Final quotes from The Fugitive
And I will move on to the last book of Proust’s profound work: Finding Time Again.
Now if I no longer believed in the innocence of Albertine, it was because I no longer felt the need or the passionate desire to do so. It is desire that engenders belief, and if we are not usually aware of this, it is beacuse most of the desires which engender belief – unlike the one which had made me believe that Albertine was innocent – die only when we do. Rather than accept all the evidence which corroborated with my original vision, I had stupidly preferred to believe Albertine’s bald affirmations. Why had I believed her? Lying is essential to humanity. It plays perhaps as great a part as the search for pleasure and is in fact driven by this search. We lie to protect our pleasure or our honour, if to divulge this pleasure would be contrary to our honour. We lie all our lives, above all, or perhaps even only, to those who love us. For in fact they alone make us fear for our pleasure and desire their esteem.
The city I saw before me was still Venice. Its personality and its name appeared to me as mendacious fictions that I no longer had the heart to relate to its stones. The palaces appeared reduced to their congruent parts and their portions of indifferent marble, and the waters to a combination of nitrogen and hydrogen, eternal and blind, anterior and exterior to Venice, ignorant of Turner and the Doges. And yet this unexceptional place was as alien as a place where you have just arrived, which does not yet know you, or a place that you have left and that has already forgotten you. There was nothing now that could tell it about me, nothing of mine that I could invest it with, it forced me to withdraw within myself, I was no more than a beating heart and a mind anxiously following the words of ‘O sole mio‘.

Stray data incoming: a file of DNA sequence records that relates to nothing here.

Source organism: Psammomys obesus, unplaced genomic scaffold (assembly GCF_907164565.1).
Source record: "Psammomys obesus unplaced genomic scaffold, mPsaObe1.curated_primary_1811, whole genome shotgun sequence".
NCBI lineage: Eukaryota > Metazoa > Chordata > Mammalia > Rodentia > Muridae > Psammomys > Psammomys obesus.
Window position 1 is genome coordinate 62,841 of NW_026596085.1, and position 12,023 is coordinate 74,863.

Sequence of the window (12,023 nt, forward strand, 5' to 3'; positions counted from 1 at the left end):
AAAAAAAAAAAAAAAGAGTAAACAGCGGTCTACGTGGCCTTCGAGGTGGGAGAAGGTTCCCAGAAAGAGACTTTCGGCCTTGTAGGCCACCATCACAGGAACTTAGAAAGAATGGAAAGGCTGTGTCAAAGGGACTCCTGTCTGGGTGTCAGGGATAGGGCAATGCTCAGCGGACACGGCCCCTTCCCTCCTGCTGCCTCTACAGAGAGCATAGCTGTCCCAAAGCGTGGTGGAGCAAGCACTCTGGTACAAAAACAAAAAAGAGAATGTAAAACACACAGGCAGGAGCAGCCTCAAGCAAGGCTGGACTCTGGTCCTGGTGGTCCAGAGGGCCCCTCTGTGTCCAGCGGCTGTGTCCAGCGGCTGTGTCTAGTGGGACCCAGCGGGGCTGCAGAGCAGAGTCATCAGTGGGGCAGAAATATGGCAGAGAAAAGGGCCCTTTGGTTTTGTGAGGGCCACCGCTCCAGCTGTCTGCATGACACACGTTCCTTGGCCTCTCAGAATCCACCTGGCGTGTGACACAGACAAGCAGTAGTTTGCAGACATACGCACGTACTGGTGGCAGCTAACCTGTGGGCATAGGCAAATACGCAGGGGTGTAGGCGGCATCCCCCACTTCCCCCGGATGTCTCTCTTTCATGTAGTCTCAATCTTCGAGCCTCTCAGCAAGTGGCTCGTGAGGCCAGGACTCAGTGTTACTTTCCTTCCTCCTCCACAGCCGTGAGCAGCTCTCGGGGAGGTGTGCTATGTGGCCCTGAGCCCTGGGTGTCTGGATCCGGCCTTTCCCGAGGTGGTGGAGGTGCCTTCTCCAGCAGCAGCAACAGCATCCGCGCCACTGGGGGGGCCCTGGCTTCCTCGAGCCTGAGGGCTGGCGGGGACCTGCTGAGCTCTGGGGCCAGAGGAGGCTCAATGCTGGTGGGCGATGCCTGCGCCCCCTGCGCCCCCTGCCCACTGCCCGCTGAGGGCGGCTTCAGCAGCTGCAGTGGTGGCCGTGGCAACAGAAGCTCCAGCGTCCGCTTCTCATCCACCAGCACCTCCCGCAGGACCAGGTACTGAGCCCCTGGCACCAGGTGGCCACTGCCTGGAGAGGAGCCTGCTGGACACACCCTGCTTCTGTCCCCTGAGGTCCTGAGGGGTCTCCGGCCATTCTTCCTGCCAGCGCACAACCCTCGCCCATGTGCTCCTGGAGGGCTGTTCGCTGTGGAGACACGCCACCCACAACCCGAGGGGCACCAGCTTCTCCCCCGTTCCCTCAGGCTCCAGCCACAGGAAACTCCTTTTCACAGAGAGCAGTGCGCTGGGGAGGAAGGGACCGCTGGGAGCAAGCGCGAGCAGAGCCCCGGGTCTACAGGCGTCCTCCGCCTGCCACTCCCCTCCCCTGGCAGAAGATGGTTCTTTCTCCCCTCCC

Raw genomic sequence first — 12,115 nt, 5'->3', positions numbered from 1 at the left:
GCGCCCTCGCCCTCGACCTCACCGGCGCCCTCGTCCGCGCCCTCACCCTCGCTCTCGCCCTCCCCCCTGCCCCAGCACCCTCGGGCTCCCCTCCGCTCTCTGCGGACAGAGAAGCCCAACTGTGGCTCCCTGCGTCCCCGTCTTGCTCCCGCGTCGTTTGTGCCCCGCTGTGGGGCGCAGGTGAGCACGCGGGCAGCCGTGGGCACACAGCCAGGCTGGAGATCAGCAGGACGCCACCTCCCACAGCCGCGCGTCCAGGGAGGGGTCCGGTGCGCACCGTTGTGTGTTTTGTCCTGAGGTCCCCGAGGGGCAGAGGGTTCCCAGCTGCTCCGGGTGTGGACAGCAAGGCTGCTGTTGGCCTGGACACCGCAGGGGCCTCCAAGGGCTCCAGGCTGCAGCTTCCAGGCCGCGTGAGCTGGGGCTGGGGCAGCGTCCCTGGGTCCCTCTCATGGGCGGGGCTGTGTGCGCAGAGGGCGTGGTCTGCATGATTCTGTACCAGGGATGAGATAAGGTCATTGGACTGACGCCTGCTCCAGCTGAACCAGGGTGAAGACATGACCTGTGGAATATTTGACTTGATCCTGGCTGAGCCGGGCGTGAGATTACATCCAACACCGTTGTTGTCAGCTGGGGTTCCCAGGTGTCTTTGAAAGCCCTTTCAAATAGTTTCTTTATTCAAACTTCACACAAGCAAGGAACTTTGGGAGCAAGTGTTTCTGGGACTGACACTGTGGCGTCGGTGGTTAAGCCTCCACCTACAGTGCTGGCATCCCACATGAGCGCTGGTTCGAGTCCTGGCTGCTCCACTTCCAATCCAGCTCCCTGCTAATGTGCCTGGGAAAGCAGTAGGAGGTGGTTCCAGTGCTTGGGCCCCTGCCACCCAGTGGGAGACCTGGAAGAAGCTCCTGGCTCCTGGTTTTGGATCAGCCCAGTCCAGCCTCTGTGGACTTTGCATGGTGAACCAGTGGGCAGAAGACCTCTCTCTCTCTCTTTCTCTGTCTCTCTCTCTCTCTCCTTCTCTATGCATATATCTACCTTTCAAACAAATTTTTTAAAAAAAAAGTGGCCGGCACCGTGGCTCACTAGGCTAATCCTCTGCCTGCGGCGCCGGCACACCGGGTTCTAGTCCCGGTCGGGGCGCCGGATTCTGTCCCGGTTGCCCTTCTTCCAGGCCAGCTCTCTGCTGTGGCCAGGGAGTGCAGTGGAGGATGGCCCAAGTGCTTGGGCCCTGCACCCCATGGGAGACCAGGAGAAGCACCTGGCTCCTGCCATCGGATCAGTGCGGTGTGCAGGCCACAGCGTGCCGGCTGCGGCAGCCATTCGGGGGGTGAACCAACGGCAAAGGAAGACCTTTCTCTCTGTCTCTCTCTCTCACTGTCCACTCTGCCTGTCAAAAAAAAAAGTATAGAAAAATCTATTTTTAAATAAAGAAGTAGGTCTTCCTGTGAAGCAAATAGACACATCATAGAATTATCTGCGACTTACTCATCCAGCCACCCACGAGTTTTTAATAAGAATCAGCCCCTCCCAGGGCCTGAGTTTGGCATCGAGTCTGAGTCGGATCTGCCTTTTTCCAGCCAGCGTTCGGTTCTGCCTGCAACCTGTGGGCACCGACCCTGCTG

If I had asked her, she might have told me the truth, as might have Albertine, if she had come back to life. And indeed, does death not come between us and women whom we no longer love but meet again years later, just as if they were no longer of this world, since the fact that our love no longer exists makes of the women that they used to be, or the men that we were, dead people? Perhaps also she might not have remembered, or she might have lied. In any case I no longer saw any interest in finding out, since my heart had already changed more than Gilberte’s face. It no longer appealed to me, but the main thing was that I was no longer unhappy, and I could not have imagined, if I had thought of it again, that I could have been so unhappy to see Gilberte walking slowly side by side with another young man that I could have thought, ‘It’s all over, I refuse ever to see her again.’ Of the state of mind which, foe the whole of that far-off year, had been nothing but endless torture to me, nothing remained. For in this world where everything wears out, where everything perishes, there is one thing that collapses and is more completely destroyed than anything else, and leaves fewer traces than beauty itself: and that is grief.
—- Marcel Proust, In Search of Lost Time VI: The Fugitive